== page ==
Washington Times/August 4, 1921
In a little Italian restaurant on Chicago’s West Side, the former White Sox players, indicted in the baseball scandal accidentally met the twelve jurors who found them not guilty of the charges brought by the State, and the twelve judges of fact in the case joined with the men whose fate had been in their hands for five weeks in a celebration which did not end until sunrise.
The jurors went to the restaurant for a farewell dinner before returning to their homes. The players and their attorneys went for the same purpose. The two parties soon discovered each other in adjoining rooms, the doors were thrown open and the parties became one.
If this jury could decide whether the acquitted players will be allowed to return to organized baseball there would be no doubt of a favorable verdict, for each of the twelve went to each of the ball players as they separated and expressed a desire to see him on a major league team again.
Eddie Cicotte drew particular attention from the jurors, for it was Cicotte who caught most of the State’s fire in the trial.
They talked of games they had seen the pitcher hurl, and one of them, grasping him by the hand, said:
“Eddie, we were talking the other night about you, and I want you to know that every man on this jury hopes that the next time he sees you you’ll be in the center of the diamond putting over strikes.”
The jurors and the recent defendants left the restaurant together singing “Hail, Hail, the Gang’s All Here.”
State’s Attorney Robert E. Crowe announced that there would be no further prosecution of the players.
“The State’s through,” he said. But he refused to comment on the action of the jury.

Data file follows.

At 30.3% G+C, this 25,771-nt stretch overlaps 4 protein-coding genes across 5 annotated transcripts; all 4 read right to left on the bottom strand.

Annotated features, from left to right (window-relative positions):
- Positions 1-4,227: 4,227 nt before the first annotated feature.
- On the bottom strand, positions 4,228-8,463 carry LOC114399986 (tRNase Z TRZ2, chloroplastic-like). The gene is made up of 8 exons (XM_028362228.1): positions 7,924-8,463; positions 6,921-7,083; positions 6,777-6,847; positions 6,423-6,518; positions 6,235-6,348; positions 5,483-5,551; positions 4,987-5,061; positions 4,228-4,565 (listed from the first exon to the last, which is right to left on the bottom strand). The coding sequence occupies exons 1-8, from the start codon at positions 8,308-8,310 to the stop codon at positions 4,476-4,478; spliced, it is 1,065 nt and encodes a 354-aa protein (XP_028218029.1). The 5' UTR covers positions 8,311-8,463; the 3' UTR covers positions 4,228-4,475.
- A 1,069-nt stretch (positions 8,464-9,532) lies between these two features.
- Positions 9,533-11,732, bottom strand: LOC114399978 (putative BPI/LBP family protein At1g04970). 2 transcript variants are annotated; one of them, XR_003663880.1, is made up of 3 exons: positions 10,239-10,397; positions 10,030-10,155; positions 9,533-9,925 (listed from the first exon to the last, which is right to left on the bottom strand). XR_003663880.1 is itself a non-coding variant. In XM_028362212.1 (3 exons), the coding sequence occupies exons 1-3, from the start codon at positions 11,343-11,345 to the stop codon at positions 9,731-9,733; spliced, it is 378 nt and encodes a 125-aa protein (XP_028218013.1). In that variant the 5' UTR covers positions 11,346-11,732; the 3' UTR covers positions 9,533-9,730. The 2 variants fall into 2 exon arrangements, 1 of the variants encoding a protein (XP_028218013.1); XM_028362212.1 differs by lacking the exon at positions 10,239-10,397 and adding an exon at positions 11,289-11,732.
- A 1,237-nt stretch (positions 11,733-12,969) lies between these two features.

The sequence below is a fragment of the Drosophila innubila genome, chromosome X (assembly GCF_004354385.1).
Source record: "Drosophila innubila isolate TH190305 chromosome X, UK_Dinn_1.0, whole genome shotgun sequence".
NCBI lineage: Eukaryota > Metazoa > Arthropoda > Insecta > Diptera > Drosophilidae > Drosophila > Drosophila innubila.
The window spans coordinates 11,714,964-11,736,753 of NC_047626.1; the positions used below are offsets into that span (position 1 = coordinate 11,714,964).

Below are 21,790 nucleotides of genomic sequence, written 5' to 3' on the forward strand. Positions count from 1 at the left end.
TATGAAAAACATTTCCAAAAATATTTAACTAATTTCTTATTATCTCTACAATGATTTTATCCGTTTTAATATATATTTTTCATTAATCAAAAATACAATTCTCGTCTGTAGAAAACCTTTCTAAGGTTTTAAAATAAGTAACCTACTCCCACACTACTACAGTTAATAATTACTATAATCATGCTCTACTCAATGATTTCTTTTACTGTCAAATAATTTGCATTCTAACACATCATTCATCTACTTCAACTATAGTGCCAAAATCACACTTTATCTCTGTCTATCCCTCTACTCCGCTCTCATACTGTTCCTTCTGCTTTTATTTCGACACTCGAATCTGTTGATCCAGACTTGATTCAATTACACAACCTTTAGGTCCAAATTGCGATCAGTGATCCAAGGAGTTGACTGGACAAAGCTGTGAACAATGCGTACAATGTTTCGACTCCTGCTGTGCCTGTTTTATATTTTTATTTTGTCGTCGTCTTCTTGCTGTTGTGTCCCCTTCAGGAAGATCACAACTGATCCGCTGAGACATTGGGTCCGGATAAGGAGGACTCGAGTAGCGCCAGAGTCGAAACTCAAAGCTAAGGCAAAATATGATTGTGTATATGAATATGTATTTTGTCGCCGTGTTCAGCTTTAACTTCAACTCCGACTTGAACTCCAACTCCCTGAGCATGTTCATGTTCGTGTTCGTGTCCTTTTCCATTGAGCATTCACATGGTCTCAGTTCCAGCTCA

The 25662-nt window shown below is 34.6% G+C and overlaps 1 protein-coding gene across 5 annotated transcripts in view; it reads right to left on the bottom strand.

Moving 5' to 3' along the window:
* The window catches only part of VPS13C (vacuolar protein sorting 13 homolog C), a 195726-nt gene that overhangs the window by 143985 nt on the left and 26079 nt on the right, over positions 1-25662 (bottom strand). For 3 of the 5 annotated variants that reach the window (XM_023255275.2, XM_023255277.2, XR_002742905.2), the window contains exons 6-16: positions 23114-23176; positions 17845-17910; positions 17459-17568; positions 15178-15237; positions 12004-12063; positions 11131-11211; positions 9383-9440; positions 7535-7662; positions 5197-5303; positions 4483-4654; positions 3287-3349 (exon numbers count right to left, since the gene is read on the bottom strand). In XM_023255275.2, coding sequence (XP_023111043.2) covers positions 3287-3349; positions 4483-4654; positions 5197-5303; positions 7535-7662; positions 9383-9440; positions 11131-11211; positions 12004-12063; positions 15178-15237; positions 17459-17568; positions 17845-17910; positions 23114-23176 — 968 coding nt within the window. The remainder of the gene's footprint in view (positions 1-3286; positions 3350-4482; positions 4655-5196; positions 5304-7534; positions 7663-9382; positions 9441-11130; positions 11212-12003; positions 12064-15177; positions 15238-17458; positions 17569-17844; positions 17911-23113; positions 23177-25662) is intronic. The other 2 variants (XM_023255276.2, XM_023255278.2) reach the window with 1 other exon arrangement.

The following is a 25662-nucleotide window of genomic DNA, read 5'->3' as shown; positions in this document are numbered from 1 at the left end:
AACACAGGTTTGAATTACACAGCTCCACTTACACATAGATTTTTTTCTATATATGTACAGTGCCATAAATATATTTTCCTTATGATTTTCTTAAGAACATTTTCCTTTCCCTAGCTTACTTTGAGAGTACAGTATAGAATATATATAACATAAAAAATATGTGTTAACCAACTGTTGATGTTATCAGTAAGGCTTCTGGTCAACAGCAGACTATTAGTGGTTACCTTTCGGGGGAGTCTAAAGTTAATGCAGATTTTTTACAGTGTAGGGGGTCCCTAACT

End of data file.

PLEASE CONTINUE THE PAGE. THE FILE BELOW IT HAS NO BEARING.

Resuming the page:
President Johnson’s statement reads: “The trial of the indicted players, which closed yesterday, uncovered the greatest crime that it was possible to commit in baseball. The fact that the outfit was freed by the Cook County jury does not alter the conditions one iota, or minimize the magnitude of the offense.
“The players are as odious to a clean, right thinking public as the crooks and the thieves they dealt with. The energetic prosecution by the State clearly indicates that crimes of this character will not be permitted to go unchallenged.
“Failure to obtain convictions is disappointing, but a lesson has been taught.”
Says Cicotte Confessed.
Comiskey said: “I have no comment to offer on the outcome of the baseball trial. However, Cicotte confessed to me that he helped ‘throw’ the world’s series of 1919 and also implicated the other seven players. Until such time as Cicotte can explain to me that confession I will have nothing to do with him or with them.
“I do not believe the White Sox fans want to see the players back. It is my duty to do what they want. That’s the way I make my living.
“I have nothing against the players and would like to see them back into the game. They might get with another team in the league. I am glad they were freed.”
Alfred S. Austrian, vice president of the White Sox and the legal adviser of Comiskey, expressed disappointment over the verdict.
(Source: Chronicling America, http://chroniclingamerica.loc.gov/lccn/sn84026749/1921-08-04/ed-1/seq-14/#date1=1789&index=2&rows=20&searchType=advanced&language=&sequence=0&words=baseball+BLACK+Black+SCANDAL+scandal+SOX+Sox&proxdistance=5&date2=1925&ortext=&proxtext=&phrasetext=&andtext=baseball+Black+Sox+scandal&dateFilterType=yearRange&page=1)